How to be a Good Volunteer

“What do you think? There was a man who had two sons. He went to the first and said, ‘Son, go and work today in the vineyard.’

“‘I will not,’ he answered, but later he changed his mind and went.

“Then the father went to the other son and said the same thing. He answered, ‘I will, sir,’ but he did not go.

“Which of the two did what his father wanted?”

“The first,” they answered.

Jesus said to them, “Truly I tell you, the tax collectors and the prostitutes are entering the kingdom of God ahead of you.

Matthew 21:28-31

I spoke with an employee of a ministry who oversees fundraising and volunteers over coffee in comfy chairs. “How many volunteers do you have?” I asked. 

“300, globally” she said. I sat back, shocked. Three-hundred is a lot of people to direct, appreciate, and cultivate: especially when volunteers live overseas. 

This particular employee developed a dozen or so leaders who then go and coordinate the larger groups, split by geographical region. The volunteer leaders collect the supplies, send in the paperwork, and lead their groups. It alleviates pressure on my friend, the employee. Delegation can become a catalyst for larger groups and organizations when it comes to managing volunteers.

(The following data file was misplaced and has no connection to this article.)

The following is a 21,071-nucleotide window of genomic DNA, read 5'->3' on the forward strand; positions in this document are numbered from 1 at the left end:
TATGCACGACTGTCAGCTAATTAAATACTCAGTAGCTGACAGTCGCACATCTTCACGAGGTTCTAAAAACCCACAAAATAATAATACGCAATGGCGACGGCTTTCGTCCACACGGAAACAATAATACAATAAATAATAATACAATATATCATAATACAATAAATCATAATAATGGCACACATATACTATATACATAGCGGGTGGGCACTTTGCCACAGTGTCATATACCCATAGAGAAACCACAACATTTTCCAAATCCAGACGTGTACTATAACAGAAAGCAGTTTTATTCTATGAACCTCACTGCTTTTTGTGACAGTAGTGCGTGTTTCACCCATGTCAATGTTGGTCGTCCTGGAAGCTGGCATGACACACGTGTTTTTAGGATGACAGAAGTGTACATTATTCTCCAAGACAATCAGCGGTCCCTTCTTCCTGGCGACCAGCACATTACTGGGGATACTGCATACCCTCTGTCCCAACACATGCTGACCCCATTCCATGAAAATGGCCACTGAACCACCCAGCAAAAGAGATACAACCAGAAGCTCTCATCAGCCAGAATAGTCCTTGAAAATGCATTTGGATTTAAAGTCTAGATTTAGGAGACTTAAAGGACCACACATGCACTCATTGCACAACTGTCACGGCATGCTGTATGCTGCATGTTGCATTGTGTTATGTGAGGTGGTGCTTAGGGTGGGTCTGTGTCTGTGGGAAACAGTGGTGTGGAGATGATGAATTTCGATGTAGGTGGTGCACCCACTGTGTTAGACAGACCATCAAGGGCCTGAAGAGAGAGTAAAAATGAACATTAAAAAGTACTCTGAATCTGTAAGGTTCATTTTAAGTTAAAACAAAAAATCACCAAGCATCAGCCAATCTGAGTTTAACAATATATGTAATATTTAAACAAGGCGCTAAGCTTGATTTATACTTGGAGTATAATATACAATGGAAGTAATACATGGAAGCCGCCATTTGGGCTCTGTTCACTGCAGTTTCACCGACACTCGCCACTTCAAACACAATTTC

I assumed the delegation challenge would be the answer to my next question, but I asked it anyway, “What is your biggest challenge as a paid volunteer coordinator?”

One word came from her mouth quickly, “Attendance.”

While she could produce a list of 300 volunteers, not all of them consistently joined in the mission, showed up, or even answered the phone when the ministry had a need. If 300 people engaged with the ministry consistently, the forward motion would mean the ministry would reach their mission–and soon. In the end, too many people had said, “yes” and had not followed through.

Much like the short parable in Matthew 21, the organization felt the burden of those quick with a “yes” but the lack of follow-through. One of my sermon notes from a decade ago had this quote I can’t get out of my mind, “Attendance is poor substitute for participation in ministry.” It’s not only that a person shows up, but actually helps that makes ministry and the Kingdom flourish. 

If you are a volunteer, make good on your commitment. Whether that is a yes or a no, don’t vacillate on your answer. And, if God calls you to volunteer, do so whole-heartedly. 

If you are a volunteer coordinator, be grateful, understanding not everyone lives as you do. People will come and go, and for those that fulfill their commitment, they deserve our gratitude for volunteering when no one compensates them for their time and love of your mission. It is those volunteers God appreciates and we should follow His lead. 

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© 2023, Mollie Bond. All rights reserved. Originally published at

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